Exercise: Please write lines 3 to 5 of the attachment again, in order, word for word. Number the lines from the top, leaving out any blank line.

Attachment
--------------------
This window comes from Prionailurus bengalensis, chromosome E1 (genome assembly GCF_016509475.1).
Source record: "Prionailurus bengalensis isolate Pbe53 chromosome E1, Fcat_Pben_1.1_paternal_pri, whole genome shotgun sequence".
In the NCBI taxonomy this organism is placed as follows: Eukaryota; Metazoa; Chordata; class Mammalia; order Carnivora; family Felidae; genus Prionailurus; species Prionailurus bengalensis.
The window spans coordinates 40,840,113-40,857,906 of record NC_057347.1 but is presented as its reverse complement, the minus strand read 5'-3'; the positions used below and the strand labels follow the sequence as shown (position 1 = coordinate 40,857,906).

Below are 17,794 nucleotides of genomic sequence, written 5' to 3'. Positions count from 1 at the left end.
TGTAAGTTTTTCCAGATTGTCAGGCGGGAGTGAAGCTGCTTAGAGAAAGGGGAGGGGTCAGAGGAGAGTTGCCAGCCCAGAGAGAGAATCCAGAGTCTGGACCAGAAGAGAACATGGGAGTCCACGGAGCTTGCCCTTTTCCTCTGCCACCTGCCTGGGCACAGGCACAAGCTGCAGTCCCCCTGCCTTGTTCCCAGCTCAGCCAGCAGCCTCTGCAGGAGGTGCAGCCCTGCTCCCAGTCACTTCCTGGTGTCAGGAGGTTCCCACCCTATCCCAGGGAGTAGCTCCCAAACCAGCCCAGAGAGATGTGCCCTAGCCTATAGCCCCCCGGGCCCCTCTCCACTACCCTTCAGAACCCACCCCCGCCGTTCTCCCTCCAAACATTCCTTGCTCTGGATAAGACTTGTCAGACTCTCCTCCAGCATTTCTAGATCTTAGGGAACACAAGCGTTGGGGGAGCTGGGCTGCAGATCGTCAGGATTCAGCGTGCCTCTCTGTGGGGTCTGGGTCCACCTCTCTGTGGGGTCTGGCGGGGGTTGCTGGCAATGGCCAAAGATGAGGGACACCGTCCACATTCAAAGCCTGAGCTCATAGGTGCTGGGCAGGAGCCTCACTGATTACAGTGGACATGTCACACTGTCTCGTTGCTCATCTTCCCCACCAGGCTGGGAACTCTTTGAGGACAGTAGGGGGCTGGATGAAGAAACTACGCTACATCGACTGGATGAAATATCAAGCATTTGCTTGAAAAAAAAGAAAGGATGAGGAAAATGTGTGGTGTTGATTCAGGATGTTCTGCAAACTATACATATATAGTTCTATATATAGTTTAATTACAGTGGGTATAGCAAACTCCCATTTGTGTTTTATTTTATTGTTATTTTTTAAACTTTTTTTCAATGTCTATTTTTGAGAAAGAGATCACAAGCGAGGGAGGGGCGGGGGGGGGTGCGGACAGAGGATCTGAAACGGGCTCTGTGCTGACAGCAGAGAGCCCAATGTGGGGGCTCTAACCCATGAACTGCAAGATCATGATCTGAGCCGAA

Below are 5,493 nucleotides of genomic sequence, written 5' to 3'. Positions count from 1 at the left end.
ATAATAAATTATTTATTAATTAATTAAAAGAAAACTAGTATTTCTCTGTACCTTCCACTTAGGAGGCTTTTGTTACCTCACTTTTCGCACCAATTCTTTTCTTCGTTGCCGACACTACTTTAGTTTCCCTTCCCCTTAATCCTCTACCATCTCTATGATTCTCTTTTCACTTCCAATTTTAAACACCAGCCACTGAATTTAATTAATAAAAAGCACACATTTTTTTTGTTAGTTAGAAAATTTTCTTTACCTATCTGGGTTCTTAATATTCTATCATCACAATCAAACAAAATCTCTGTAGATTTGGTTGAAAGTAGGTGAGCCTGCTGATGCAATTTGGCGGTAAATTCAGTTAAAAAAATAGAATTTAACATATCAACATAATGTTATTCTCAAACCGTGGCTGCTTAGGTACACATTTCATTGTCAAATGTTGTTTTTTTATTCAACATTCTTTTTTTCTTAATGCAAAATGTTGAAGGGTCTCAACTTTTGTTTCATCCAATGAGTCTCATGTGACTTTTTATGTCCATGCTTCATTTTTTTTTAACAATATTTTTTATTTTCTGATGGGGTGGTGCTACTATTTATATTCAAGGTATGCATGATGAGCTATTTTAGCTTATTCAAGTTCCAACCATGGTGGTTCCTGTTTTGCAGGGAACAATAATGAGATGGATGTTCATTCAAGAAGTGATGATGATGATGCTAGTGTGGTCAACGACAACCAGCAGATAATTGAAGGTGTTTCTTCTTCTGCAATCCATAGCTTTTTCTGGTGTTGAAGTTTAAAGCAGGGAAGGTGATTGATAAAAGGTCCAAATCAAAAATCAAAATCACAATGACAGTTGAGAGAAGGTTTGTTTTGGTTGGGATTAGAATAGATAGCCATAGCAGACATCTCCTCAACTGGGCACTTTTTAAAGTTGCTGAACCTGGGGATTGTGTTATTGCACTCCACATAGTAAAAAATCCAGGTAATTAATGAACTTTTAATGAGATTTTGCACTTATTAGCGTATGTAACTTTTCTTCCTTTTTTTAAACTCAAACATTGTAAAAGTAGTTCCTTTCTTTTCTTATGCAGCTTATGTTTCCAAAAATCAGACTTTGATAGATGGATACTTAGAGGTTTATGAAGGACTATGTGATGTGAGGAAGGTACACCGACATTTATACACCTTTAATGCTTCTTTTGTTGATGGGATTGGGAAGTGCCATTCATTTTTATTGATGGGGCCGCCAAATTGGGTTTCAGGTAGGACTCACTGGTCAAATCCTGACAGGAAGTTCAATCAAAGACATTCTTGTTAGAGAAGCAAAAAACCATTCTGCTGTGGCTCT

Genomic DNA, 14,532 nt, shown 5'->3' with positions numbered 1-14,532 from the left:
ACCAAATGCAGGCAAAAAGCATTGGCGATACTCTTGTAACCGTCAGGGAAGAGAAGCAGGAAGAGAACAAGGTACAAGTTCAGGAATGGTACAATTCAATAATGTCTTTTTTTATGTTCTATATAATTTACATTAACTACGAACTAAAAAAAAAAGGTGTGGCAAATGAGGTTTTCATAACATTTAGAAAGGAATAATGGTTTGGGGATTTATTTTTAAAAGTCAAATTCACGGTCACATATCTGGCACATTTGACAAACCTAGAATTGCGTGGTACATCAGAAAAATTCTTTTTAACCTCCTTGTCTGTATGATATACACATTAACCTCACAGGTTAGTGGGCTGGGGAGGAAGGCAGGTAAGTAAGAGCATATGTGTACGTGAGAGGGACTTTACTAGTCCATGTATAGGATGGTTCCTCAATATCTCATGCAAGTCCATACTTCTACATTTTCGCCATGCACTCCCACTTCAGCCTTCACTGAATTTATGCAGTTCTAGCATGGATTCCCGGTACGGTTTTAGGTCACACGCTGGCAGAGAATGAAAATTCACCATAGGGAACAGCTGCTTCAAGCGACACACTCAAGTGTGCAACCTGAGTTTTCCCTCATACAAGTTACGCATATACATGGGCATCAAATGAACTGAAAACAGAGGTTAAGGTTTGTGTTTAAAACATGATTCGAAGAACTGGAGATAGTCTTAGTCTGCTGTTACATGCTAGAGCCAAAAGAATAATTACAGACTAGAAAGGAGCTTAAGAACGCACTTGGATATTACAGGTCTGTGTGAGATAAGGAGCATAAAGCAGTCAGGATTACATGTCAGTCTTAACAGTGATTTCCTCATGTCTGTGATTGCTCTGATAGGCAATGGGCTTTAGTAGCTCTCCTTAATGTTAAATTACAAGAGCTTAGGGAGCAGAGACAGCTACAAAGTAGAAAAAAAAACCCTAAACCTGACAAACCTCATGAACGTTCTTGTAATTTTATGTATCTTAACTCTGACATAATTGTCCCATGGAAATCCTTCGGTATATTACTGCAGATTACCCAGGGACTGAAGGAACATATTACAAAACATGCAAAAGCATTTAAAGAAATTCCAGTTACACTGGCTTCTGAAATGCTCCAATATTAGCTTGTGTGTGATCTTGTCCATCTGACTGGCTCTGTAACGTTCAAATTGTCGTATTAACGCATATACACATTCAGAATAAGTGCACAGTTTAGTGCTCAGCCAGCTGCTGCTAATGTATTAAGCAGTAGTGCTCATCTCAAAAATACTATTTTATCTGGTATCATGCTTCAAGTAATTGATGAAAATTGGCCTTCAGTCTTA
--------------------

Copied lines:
In the NCBI taxonomy this organism is placed as follows: Eukaryota; Metazoa; Chordata; class Mammalia; order Carnivora; family Felidae; genus Prionailurus; species Prionailurus bengalensis.
The window spans coordinates 40,840,113-40,857,906 of record NC_057347.1 but is presented as its reverse complement, the minus strand read 5'-3'; the positions used below and the strand labels follow the sequence as shown (position 1 = coordinate 40,857,906).

Below are 17,794 nucleotides of genomic sequence, written 5' to 3'. Positions count from 1 at the left end.